A pair of nearly-alike subspecies of Ipomopsis aggregata in Yosemite are both called Scarlet Gilia: ssps. bridgesii and formosissima. You might be able to tell them apart by their anthers, the little globules at the end of the stamens. If they're blue, like in the photo at the bottom of the page, they could be either bridgesii or formosissima, but if they're not, then you're seeing formosissima. To muddy things a bit further, ssp. formosissima is known in some quarters as ssp. aggregata instead (or vice versa, possibly). If you're not a botanist, just call the lot of them "Scarlet Gilia" and consider it a good day's work, that's my advice.
Scarlet Gilia grows in sunny spots, often in sandy soil, at Yosemite's mid elevations, but seems particularly widespread in the Glacier Point Road area. I've often seen it off the McGurk Meadow Trail and along the Pohono Trail between McGurk Meadow and Sentinel Dome, or just growing along the road itself. The bright flowers are easy enough to spot on their own, but they tend to gather in groups (hence the aggregata in Ipomopsis aggregata), making Scarlet Gilia particularly unmissable.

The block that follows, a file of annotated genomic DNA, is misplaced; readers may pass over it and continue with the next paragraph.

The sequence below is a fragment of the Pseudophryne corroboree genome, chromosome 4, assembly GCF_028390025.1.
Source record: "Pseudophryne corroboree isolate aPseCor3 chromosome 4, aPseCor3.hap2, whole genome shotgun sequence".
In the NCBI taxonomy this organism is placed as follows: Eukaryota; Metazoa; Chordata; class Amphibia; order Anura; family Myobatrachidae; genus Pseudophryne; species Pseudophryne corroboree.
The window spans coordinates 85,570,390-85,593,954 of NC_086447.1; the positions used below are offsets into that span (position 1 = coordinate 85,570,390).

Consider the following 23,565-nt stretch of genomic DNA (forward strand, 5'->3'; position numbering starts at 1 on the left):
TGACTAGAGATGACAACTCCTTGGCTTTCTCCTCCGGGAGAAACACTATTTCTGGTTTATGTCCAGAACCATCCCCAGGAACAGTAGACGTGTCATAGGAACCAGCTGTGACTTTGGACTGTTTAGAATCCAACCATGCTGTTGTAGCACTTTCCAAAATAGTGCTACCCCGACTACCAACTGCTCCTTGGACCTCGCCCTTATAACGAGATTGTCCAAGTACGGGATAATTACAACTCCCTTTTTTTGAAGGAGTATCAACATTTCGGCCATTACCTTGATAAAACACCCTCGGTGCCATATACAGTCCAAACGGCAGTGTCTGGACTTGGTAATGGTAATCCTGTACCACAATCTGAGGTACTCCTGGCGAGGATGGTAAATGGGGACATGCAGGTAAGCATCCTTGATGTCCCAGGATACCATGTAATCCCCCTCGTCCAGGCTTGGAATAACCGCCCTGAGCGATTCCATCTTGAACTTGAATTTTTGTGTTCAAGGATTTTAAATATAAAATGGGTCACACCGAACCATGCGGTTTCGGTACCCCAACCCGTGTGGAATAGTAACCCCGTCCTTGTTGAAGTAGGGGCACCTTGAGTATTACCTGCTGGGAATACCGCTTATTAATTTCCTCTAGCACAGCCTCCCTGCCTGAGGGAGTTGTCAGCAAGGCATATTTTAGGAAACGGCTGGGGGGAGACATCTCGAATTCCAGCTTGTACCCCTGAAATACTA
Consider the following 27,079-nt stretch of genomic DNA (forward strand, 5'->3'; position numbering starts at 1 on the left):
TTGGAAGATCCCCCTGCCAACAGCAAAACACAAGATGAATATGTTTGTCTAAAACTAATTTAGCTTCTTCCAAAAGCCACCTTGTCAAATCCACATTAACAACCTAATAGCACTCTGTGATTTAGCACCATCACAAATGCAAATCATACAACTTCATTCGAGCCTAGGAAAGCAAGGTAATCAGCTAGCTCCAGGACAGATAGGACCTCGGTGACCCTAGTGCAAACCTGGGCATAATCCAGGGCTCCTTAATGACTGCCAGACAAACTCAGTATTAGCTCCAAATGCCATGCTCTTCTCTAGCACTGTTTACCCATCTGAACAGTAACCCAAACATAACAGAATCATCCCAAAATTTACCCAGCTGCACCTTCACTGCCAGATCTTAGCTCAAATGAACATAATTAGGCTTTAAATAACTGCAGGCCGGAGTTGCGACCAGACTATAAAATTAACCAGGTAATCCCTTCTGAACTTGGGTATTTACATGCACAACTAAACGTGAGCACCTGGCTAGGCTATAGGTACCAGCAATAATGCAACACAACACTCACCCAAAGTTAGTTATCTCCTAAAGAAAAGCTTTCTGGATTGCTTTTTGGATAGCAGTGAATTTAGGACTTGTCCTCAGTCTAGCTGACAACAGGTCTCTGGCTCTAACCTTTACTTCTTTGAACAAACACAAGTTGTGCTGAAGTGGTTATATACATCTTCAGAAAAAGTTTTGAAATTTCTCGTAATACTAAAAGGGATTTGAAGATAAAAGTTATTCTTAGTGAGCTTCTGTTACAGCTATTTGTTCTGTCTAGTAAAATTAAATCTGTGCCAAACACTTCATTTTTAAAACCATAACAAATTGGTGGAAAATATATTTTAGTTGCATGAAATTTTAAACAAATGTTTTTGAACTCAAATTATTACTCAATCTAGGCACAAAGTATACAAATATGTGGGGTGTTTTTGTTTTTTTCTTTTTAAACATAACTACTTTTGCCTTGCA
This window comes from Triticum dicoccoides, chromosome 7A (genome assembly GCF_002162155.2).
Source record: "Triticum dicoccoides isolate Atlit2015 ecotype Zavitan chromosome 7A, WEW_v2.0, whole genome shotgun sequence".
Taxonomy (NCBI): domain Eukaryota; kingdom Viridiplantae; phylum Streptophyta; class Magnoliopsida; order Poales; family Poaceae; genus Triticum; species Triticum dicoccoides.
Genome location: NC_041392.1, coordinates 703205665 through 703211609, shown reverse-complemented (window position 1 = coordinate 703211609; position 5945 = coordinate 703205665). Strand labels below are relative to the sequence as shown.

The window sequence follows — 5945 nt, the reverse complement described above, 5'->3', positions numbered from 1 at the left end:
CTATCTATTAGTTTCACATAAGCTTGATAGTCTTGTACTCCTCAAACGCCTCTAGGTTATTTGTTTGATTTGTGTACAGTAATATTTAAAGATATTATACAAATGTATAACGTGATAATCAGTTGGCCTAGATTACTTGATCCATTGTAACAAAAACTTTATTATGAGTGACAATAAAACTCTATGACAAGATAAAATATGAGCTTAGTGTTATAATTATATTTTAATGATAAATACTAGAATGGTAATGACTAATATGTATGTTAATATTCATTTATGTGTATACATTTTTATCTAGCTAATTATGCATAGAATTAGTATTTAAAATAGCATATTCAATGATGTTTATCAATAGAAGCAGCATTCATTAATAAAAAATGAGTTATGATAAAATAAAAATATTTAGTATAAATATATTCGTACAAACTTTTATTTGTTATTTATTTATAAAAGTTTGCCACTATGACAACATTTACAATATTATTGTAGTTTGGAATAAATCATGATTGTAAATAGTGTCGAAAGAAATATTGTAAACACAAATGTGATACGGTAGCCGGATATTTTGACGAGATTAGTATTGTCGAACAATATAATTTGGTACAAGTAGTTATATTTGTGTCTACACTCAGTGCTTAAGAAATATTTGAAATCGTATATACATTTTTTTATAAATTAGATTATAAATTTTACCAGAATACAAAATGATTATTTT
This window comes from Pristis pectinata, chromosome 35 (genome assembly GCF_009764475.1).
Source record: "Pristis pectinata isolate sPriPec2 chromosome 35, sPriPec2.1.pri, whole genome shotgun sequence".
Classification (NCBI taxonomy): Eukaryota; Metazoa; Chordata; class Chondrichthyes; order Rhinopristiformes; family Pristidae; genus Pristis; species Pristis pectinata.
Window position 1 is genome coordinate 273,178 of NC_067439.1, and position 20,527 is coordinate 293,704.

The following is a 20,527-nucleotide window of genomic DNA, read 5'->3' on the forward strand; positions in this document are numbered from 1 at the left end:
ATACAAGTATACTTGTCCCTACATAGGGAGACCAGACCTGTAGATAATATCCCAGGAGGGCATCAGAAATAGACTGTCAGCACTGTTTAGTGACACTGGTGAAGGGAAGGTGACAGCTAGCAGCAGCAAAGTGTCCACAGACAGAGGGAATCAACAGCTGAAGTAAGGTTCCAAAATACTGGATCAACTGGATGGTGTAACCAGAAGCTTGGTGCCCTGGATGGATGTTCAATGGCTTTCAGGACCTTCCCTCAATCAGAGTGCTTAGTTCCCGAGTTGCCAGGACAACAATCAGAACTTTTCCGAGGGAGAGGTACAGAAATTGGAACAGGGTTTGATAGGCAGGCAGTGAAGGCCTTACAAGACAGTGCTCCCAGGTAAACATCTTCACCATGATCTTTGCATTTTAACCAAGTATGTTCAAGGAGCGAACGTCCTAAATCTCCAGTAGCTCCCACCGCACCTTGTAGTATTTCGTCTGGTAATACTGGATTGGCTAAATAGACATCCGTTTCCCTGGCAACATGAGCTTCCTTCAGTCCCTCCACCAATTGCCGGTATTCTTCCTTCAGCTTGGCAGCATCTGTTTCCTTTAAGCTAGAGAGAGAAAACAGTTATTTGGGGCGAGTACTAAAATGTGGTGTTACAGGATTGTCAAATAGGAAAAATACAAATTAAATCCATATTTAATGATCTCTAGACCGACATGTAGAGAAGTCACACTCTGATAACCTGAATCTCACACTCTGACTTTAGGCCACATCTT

Blooms: July - September
Ipomopsis aggregata etymology: Ipomopsis is a Greek term meaning "similar to Ipomoea", with Ipomoea being a genus in the Morning Glory family. Ipomoea itself is another Greek coinage meaning "similar to bindweed", referring to the twining nature of plants in the Ipomoea genus (a quality not shared by Scarlet Gilia). Aggregata is a Latin-derived word that translates roughly to gathered, collected, or joined.  
This Photo: Near the McGurk Meadow trail, early August